There was also some great content for Roan once he awakened for the final quarter of the episode. What I love about his character (aside from Zack McGowan’s captivating performance) is how I can’t really determine if he is a hero or a villain. While he certainly has villainous traits – he has a desire to, as Echo suggested, “rule everything” – he is open and honest with Clarke. Frank moments, like when he tells Clarke that if he doesn’t kill her he won’t last six days, suggests that he is a villain by necessity, not choice, doing what his people demand of him as prince – now king. Furthermore, he displays a similar perception to that of Lexa, realising that there are bigger things in play than just the politics and traditions of the Grounders. This creates a sense that he can be ‘redeemed’, carving out his own path rather than the one laid before him. Additionally, there were some strong scenes between Clarke and Roan, especially with her handing over the flame to him, and Eliza Taylor continues to do a great job with her character. Even so, Clarke’s continued role as the hero of The 100 doesn’t quite work four seasons in. The balancing act between the different characters, such that they all felt important, was effectively achieved in the first two seasons, but now that there are so many different characters in play, for Clarke to be the center of everyone’s orbit – especially since she is the only one at the center – seems a little preposterous.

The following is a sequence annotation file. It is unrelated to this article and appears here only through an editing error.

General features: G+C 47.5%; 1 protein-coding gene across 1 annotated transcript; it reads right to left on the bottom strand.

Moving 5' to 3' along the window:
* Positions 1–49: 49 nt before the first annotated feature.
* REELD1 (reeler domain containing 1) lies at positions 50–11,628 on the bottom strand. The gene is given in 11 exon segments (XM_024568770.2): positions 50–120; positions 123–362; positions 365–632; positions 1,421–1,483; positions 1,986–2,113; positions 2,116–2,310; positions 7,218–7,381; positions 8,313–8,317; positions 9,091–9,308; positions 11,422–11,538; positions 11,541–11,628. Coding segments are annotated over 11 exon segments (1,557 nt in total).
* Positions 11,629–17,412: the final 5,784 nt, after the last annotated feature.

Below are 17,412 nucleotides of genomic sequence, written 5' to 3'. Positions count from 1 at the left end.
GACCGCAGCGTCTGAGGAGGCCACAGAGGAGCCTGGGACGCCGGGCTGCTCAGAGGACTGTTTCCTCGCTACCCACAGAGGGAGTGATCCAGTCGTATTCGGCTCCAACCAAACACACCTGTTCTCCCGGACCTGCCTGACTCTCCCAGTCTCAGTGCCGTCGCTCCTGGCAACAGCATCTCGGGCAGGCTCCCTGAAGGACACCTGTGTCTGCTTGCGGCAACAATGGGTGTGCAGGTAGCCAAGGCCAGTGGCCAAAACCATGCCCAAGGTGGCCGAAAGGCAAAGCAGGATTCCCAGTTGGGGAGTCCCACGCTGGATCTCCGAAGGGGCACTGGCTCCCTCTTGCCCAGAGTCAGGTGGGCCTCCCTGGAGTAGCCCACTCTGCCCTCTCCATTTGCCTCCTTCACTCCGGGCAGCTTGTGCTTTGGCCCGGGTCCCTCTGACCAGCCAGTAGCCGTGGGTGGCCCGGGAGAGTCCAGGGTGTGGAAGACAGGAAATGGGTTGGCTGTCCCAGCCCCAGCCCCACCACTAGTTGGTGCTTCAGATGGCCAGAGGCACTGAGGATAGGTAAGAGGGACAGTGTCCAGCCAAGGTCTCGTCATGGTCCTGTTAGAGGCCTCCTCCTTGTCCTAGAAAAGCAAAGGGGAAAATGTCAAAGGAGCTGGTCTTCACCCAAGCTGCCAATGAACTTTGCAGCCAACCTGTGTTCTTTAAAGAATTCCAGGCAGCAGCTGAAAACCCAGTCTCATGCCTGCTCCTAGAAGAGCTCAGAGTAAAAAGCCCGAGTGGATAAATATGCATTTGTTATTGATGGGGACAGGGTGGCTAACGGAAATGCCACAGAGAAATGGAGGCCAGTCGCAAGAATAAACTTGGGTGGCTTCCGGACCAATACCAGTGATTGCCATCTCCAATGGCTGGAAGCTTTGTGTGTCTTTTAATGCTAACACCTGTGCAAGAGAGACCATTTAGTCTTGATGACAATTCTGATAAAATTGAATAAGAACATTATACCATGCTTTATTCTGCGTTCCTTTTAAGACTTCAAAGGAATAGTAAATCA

The 100 is still a damaged show, suffering from a number of poor decisions made by the writers in Season 3. Echoes was an attempt to draw a line under Season 3, rather than deal directly with some of its fallout. It was an attempt to look to the (hopefully) positive future of the show, rather than dwell on the negative past. Echoes also served to ‘set up the board’ so to speak, aligning characters for where they need to be in the coming episodes, and while the episode did this efficiently, Echoes felt more like a poorly written prologue than a good first chapter. There were some strong moments, particularly with Jasper, Roan, and Echo, but overall the episode failed to both provide closure on the events of Season 3, or create enough excitement for the upcoming events of Season 4.